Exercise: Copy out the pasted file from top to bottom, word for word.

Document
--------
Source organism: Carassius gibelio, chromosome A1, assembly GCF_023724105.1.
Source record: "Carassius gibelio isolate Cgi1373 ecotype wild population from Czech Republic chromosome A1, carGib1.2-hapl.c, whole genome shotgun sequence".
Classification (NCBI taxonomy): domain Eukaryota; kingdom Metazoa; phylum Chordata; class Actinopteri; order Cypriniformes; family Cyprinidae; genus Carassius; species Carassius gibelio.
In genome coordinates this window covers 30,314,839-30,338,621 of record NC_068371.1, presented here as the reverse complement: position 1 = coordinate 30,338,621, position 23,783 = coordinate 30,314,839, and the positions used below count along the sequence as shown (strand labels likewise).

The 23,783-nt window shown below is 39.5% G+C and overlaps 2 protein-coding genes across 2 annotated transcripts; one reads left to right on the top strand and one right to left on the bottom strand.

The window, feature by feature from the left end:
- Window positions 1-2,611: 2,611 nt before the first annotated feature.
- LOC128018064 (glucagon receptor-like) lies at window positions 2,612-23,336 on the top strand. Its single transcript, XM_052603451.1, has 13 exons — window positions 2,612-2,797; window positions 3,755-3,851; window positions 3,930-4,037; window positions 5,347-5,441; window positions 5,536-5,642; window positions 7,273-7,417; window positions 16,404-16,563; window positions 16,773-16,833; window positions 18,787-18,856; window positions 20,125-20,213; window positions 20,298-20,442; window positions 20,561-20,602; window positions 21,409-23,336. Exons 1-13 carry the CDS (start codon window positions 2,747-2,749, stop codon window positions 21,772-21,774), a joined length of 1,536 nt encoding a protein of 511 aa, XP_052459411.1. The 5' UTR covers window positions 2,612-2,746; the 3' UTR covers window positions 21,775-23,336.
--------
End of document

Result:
Source organism: Carassius gibelio, chromosome A1, assembly GCF_023724105.1.
Source record: "Carassius gibelio isolate Cgi1373 ecotype wild population from Czech Republic chromosome A1, carGib1.2-hapl.c, whole genome shotgun sequence".
Classification (NCBI taxonomy): domain Eukaryota; kingdom Metazoa; phylum Chordata; class Actinopteri; order Cypriniformes; family Cyprinidae; genus Carassius; species Carassius gibelio.
In genome coordinates this window covers 30,314,839-30,338,621 of record NC_068371.1, presented here as the reverse complement: position 1 = coordinate 30,338,621, position 23,783 = coordinate 30,314,839, and the positions used below count along the sequence as shown (strand labels likewise).

The 23,783-nt window shown below is 39.5% G+C and overlaps 2 protein-coding genes across 2 annotated transcripts; one reads left to right on the top strand and one right to left on the bottom strand.

The window, feature by feature from the left end:
- Window positions 1-2,611: 2,611 nt before the first annotated feature.
- LOC128018064 (glucagon receptor-like) lies at window positions 2,612-23,336 on the top strand. Its single transcript, XM_052603451.1, has 13 exons — window positions 2,612-2,797; window positions 3,755-3,851; window positions 3,930-4,037; window positions 5,347-5,441; window positions 5,536-5,642; window positions 7,273-7,417; window positions 16,404-16,563; window positions 16,773-16,833; window positions 18,787-18,856; window positions 20,125-20,213; window positions 20,298-20,442; window positions 20,561-20,602; window positions 21,409-23,336. Exons 1-13 carry the CDS (start codon window positions 2,747-2,749, stop codon window positions 21,772-21,774), a joined length of 1,536 nt encoding a protein of 511 aa, XP_052459411.1. The 5' UTR covers window positions 2,612-2,746; the 3' UTR covers window positions 21,775-23,336.